“The first batch (of people) who will enter Paradise will be like the full moon, and those upon the trace of their steps will be like the brightest star, their hearts will be like the heart of a single man…” (Sahih al-Bukhari)
Regarding the illustrious Sahaba (companions of the Prophet may Allah be pleased with them) there is the Hadith:
أَصْحَابِي كَالنُّجُومِ بِأَيِّهِمُ اقْتَدَيْتُمُ اهْتَدَيْتُمْ
“My Companions are like the Stars, whoever of them you follow you will be guided.”
In describing the ‘Ulamaa (scholars) of his Ummah, the Prophet (Sallallahu ‘alayhi wasallam) said:
هُمْ عُلَمَاءُ أُمَّتِي الْكَوَاكِبُ زِينَةُ السَّمَاءِ ، وَالْعُلَمَاءُ زِينَةُ أُمَّتِي
“The Ulema of my Ummah are the Stars which adorn the sky, and the Ulema are the adornment of my Ummah.” (Tarikh Jarjan; no. 215)
This Hadith in particular correlates to and helps to explain the inner meaning of the verse of the Holy Qur’an:
إِنَّا زَيَّنَّا السَّمَاءَ الدُّنْيَا بِزِينَةٍ الْكَوَاكِبِ
Indeed, We have adorned the Heaven of the world with an adornment of Stars (Sura 37:6)
These and many other Ahadith demonstrate for us that saintly and pious people like the Prophets, the Sahaba, and the Ulema, have been described as the shining objects in Heaven that glitter with light, i.e., sun, moon and stars.
The 53rd Sura of the Holy Qur’an is called Al-Najm, or the Star, because it begins with Allah drawing out attention to the Star when it descends:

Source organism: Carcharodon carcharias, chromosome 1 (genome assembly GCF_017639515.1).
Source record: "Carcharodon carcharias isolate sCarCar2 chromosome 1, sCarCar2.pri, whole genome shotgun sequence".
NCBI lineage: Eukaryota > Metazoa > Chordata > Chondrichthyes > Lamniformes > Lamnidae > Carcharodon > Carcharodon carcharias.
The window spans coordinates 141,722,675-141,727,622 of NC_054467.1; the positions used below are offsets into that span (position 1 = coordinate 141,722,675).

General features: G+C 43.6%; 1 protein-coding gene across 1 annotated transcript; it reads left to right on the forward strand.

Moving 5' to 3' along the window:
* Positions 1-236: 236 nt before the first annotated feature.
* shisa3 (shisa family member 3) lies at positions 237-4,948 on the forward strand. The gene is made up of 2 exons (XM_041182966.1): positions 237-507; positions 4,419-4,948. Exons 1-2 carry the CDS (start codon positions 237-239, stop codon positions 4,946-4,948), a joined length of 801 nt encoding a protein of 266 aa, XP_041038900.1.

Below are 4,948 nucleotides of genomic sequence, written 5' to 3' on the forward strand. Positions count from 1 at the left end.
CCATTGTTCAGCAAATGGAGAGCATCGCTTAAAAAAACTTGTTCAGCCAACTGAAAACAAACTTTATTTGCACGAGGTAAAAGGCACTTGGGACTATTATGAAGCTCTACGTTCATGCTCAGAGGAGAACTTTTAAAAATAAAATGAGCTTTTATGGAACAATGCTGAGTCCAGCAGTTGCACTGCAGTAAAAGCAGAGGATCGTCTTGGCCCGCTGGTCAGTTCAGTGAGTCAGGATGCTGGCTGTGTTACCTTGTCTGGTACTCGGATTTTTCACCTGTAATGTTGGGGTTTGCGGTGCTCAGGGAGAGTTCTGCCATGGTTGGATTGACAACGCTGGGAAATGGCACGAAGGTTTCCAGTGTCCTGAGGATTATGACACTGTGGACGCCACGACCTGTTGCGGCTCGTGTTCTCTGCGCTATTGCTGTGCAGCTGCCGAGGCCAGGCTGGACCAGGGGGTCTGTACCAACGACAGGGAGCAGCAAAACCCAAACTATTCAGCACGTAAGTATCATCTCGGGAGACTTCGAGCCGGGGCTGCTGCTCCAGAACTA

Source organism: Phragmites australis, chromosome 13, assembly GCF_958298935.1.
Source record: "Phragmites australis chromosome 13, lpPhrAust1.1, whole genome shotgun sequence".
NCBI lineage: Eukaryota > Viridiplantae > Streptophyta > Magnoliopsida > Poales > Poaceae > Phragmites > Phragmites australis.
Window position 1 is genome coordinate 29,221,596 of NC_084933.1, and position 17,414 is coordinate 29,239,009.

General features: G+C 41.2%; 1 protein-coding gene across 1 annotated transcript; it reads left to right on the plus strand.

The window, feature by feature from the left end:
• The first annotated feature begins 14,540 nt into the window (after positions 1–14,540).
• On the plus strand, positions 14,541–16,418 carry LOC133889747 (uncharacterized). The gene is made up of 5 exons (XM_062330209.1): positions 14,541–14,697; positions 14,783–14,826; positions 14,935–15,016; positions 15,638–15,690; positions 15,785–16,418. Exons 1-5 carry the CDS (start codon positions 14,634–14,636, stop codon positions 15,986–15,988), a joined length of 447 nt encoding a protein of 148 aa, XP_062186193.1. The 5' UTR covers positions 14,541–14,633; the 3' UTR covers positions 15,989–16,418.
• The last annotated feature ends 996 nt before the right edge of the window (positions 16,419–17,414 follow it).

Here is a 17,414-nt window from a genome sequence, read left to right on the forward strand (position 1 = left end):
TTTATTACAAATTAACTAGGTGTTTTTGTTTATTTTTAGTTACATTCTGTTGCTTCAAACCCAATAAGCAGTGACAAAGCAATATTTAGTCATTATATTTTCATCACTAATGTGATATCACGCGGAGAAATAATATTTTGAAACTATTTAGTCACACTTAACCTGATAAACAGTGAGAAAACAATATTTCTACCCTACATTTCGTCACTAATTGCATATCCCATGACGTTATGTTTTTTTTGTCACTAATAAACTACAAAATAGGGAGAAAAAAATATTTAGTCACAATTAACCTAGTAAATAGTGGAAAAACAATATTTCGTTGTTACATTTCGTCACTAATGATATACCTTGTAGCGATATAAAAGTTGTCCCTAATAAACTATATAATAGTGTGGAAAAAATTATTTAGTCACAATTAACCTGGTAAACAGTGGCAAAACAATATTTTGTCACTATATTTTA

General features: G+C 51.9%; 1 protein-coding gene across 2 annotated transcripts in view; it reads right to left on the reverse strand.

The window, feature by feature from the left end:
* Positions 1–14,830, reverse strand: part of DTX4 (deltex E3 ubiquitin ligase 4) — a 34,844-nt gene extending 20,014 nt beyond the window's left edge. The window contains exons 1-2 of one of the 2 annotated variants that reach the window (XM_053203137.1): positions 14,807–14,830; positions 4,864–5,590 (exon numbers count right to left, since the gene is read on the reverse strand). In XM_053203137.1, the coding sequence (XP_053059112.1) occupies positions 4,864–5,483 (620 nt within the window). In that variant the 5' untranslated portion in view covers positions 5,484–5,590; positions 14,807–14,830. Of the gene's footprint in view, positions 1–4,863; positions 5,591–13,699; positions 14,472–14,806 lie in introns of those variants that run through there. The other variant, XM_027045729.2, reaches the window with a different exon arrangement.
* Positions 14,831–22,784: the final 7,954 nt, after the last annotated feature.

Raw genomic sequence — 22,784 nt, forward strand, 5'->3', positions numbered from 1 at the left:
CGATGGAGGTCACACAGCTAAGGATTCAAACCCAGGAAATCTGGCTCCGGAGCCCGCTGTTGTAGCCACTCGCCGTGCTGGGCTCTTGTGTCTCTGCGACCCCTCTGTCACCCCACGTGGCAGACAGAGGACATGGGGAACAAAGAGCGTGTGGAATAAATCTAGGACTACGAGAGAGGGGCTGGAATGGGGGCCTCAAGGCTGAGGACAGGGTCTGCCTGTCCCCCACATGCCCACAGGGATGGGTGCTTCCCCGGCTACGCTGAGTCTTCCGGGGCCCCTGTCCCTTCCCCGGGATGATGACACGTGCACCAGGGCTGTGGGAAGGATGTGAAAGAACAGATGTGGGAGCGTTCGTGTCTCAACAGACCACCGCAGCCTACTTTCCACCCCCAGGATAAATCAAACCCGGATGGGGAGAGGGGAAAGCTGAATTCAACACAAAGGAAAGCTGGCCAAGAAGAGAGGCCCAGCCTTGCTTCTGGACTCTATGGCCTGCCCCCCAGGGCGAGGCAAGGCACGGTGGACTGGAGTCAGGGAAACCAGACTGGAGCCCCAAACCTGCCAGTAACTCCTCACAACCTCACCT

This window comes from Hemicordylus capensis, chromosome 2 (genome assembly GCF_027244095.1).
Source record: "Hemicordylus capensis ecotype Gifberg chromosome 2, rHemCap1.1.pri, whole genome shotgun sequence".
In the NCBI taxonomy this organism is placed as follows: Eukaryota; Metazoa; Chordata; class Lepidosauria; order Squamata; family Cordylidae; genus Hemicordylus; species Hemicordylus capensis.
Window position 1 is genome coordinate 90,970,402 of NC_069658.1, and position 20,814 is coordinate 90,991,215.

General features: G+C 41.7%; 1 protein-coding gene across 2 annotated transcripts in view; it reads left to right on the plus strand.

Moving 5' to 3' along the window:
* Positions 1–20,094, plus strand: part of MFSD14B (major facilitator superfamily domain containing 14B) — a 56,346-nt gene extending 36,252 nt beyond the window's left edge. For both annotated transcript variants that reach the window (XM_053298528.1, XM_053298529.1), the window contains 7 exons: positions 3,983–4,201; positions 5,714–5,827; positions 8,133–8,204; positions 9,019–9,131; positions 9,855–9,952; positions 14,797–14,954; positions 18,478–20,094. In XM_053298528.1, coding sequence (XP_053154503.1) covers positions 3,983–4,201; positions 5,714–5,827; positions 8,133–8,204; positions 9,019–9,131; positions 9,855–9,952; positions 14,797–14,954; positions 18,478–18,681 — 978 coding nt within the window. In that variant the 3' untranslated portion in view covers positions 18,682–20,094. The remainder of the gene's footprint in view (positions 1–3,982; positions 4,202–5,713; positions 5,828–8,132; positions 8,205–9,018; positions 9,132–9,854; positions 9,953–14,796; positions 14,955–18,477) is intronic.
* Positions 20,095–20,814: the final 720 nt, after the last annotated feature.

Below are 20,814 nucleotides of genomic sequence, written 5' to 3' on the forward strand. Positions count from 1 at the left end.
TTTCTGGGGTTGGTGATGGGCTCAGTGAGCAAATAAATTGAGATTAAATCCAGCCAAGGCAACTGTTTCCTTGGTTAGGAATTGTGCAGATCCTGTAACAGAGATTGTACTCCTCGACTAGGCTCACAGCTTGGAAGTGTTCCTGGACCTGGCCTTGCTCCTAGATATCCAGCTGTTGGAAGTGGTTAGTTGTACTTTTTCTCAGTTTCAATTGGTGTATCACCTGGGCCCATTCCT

وَالنَّجْمِ إِذَا هَوَىٰ ۝
مَا ضَلَّ صَاحِبُكُمْ وَمَا غَوَىٰ۝
By the Star when it descends. Your Companion (Prophet Muhammad) has not strayed, nor has he erred. (Sura 53:1-2)
Since the subject matter of the Sura is the Mi’raj (ascension) of the Prophet (Sallallahu ‘alayhi wasallam), for this reason Islamic exegetes have understood the descending star as referring to the Prophet as he descended back into this world at the conclusion of his experience of the Mi’raj. Imam Sahl al-Tustari (818-896 C.E) and the eminent Sufi, Abdul Karim al-Qushayri (986-1074) have mentioned this in their respective Tafsirs.
Reference: Tafsir Tustari; p. 261 and Tafsir Qushayri; v.3, p.247

Let us now re-examine some selected verses of the Holy Qur’an keeping this inner meaning in mind:
وَالشَّمْسَ وَالْقَمَرَ وَالنُّجُومَ مُسَخَّرَاتٍ بِأَمْرِهِ